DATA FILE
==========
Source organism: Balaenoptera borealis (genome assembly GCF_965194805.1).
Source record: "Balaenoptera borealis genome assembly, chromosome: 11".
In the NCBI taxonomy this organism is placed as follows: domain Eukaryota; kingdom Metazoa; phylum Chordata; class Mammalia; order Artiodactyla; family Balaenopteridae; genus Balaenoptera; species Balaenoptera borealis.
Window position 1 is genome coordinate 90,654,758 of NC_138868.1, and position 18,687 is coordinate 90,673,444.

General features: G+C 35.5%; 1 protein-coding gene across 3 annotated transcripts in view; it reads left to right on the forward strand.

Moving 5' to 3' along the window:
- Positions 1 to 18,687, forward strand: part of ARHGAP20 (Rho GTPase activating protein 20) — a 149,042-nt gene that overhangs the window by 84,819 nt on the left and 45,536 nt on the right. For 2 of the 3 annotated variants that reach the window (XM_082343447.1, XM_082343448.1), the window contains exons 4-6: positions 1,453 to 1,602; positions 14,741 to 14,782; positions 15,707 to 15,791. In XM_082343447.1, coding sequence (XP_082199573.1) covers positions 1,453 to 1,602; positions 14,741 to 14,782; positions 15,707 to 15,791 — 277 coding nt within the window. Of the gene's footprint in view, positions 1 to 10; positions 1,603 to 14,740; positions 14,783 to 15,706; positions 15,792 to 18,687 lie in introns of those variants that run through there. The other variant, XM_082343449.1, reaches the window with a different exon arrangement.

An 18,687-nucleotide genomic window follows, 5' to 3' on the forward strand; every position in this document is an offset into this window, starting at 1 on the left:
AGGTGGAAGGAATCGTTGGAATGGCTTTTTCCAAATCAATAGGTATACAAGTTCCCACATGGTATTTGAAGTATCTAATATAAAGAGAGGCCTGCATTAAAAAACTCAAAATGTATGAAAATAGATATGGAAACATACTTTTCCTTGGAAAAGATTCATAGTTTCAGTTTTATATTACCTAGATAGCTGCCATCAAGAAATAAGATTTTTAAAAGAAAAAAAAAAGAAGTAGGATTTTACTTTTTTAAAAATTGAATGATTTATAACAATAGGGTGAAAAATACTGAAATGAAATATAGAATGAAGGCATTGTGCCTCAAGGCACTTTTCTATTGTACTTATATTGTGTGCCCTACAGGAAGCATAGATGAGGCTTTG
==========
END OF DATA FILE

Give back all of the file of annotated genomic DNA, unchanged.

Source organism: Balaenoptera borealis (genome assembly GCF_965194805.1).
Source record: "Balaenoptera borealis genome assembly, chromosome: 11".
In the NCBI taxonomy this organism is placed as follows: domain Eukaryota; kingdom Metazoa; phylum Chordata; class Mammalia; order Artiodactyla; family Balaenopteridae; genus Balaenoptera; species Balaenoptera borealis.
Window position 1 is genome coordinate 90,654,758 of NC_138868.1, and position 18,687 is coordinate 90,673,444.

General features: G+C 35.5%; 1 protein-coding gene across 3 annotated transcripts in view; it reads left to right on the forward strand.

Moving 5' to 3' along the window:
- Positions 1 to 18,687, forward strand: part of ARHGAP20 (Rho GTPase activating protein 20) — a 149,042-nt gene that overhangs the window by 84,819 nt on the left and 45,536 nt on the right. For 2 of the 3 annotated variants that reach the window (XM_082343447.1, XM_082343448.1), the window contains exons 4-6: positions 1,453 to 1,602; positions 14,741 to 14,782; positions 15,707 to 15,791. In XM_082343447.1, coding sequence (XP_082199573.1) covers positions 1,453 to 1,602; positions 14,741 to 14,782; positions 15,707 to 15,791 — 277 coding nt within the window. Of the gene's footprint in view, positions 1 to 10; positions 1,603 to 14,740; positions 14,783 to 15,706; positions 15,792 to 18,687 lie in introns of those variants that run through there. The other variant, XM_082343449.1, reaches the window with a different exon arrangement.

An 18,687-nucleotide genomic window follows, 5' to 3' on the forward strand; every position in this document is an offset into this window, starting at 1 on the left:
AGGTGGAAGGAATCGTTGGAATGGCTTTTTCCAAATCAATAGGTATACAAGTTCCCACATGGTATTTGAAGTATCTAATATAAAGAGAGGCCTGCATTAAAAAACTCAAAATGTATGAAAATAGATATGGAAACATACTTTTCCTTGGAAAAGATTCATAGTTTCAGTTTTATATTACCTAGATAGCTGCCATCAAGAAATAAGATTTTTAAAAGAAAAAAAAAAGAAGTAGGATTTTACTTTTTTAAAAATTGAATGATTTATAACAATAGGGTGAAAAATACTGAAATGAAATATAGAATGAAGGCATTGTGCCTCAAGGCACTTTTCTATTGTACTTATATTGTGTGCCCTACAGGAAGCATAGATGAGGCTTTG